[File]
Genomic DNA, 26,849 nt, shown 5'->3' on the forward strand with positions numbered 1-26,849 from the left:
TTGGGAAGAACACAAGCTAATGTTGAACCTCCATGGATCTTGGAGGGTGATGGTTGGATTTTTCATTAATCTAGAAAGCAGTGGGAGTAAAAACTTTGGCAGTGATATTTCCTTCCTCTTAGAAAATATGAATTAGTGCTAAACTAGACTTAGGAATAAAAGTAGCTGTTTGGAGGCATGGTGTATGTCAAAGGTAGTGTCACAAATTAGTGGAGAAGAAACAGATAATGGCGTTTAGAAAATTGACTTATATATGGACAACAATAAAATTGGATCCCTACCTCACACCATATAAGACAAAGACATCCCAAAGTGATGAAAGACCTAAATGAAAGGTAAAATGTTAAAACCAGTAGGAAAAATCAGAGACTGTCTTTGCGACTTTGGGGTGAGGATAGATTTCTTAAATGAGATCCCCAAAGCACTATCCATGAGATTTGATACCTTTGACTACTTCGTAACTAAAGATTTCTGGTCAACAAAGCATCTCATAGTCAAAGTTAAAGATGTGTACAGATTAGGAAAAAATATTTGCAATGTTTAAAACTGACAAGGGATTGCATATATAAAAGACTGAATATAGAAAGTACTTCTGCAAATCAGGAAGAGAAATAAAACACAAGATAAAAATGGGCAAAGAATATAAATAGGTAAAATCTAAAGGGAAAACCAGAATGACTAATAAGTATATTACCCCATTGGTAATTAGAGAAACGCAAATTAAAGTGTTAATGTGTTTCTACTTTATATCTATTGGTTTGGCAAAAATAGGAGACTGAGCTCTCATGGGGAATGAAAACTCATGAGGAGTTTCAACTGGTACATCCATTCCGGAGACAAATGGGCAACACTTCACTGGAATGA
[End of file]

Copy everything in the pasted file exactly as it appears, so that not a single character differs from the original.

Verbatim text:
Genomic DNA, 26,849 nt, shown 5'->3' on the forward strand with positions numbered 1-26,849 from the left:
TTGGGAAGAACACAAGCTAATGTTGAACCTCCATGGATCTTGGAGGGTGATGGTTGGATTTTTCATTAATCTAGAAAGCAGTGGGAGTAAAAACTTTGGCAGTGATATTTCCTTCCTCTTAGAAAATATGAATTAGTGCTAAACTAGACTTAGGAATAAAAGTAGCTGTTTGGAGGCATGGTGTATGTCAAAGGTAGTGTCACAAATTAGTGGAGAAGAAACAGATAATGGCGTTTAGAAAATTGACTTATATATGGACAACAATAAAATTGGATCCCTACCTCACACCATATAAGACAAAGACATCCCAAAGTGATGAAAGACCTAAATGAAAGGTAAAATGTTAAAACCAGTAGGAAAAATCAGAGACTGTCTTTGCGACTTTGGGGTGAGGATAGATTTCTTAAATGAGATCCCCAAAGCACTATCCATGAGATTTGATACCTTTGACTACTTCGTAACTAAAGATTTCTGGTCAACAAAGCATCTCATAGTCAAAGTTAAAGATGTGTACAGATTAGGAAAAAATATTTGCAATGTTTAAAACTGACAAGGGATTGCATATATAAAAGACTGAATATAGAAAGTACTTCTGCAAATCAGGAAGAGAAATAAAACACAAGATAAAAATGGGCAAAGAATATAAATAGGTAAAATCTAAAGGGAAAACCAGAATGACTAATAAGTATATTACCCCATTGGTAATTAGAGAAACGCAAATTAAAGTGTTAATGTGTTTCTACTTTATATCTATTGGTTTGGCAAAAATAGGAGACTGAGCTCTCATGGGGAATGAAAACTCATGAGGAGTTTCAACTGGTACATCCATTCCGGAGACAAATGGGCAACACTTCACTGGAATGA